Improving troops' lives
Military experts say the Army's reorganization has as much to do with retaining troops as it does with fighting wars.

"At the end of the day, an awful lot of what they're doing is focused on retention," Pike said.

The Army is straining under the pressure of its global commitments — Iraq, Afghanistan, the Balkans and dozens of other countries. Because of those missions, soldiers are constantly deployed for long periods of time.

That means leaving families behind while soldiers live in miserable, often life-threatening conditions.

As a result, the Army fears soldiers — and their families — will opt out of the service.

In fact, Pike believes the magnitude of the reorganization reflects the magnitude of a future retention problem.

In the end, the Army hopes that a larger number of maneuver brigades means deployment schedules are more predictable and deployments less frequent, Pike said.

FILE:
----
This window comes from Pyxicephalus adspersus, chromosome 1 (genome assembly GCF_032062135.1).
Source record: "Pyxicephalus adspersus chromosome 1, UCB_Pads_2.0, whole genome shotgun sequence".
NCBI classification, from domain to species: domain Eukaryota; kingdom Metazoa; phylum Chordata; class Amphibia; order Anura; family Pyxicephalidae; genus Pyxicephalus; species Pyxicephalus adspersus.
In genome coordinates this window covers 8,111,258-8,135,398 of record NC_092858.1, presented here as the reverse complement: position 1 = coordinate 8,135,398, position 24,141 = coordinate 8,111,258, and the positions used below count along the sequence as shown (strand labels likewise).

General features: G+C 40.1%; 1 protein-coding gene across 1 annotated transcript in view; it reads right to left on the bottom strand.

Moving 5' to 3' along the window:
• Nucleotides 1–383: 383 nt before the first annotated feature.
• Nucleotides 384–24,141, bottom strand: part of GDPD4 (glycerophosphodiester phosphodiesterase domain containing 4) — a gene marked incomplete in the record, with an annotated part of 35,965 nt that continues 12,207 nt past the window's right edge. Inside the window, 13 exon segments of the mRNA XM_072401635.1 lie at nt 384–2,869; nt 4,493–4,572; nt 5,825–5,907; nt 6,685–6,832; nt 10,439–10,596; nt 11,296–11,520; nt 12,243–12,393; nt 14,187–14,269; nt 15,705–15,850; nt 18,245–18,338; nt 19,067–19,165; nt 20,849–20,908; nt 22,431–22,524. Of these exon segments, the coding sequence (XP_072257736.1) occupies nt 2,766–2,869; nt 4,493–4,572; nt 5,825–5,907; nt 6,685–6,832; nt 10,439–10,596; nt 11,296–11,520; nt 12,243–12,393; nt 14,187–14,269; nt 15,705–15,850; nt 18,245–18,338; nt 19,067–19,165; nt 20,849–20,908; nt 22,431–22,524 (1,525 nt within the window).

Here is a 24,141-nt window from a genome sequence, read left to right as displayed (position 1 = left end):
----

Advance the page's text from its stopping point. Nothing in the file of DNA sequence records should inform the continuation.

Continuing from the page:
The Army has 33 maneuver brigades, but hopes to increase that number by 10 to 15 within the next three years.

With those 43 to 48 brigades, the Army could set up a schedule so that units know in advance when it was their turn to be deployed.

"It might — might — give us the opportunity to have a brigade remain in the U.S. longer before it goes back into combat," Webster said.

Will it work?
Time will tell how this structure works on the battlefield.

But that time will come quickly.

Already, the first reorganized unit is getting tested on a mock battlefield at Fort Irwin, Calif. Webster will spend two weeks with the unit to monitor its progress.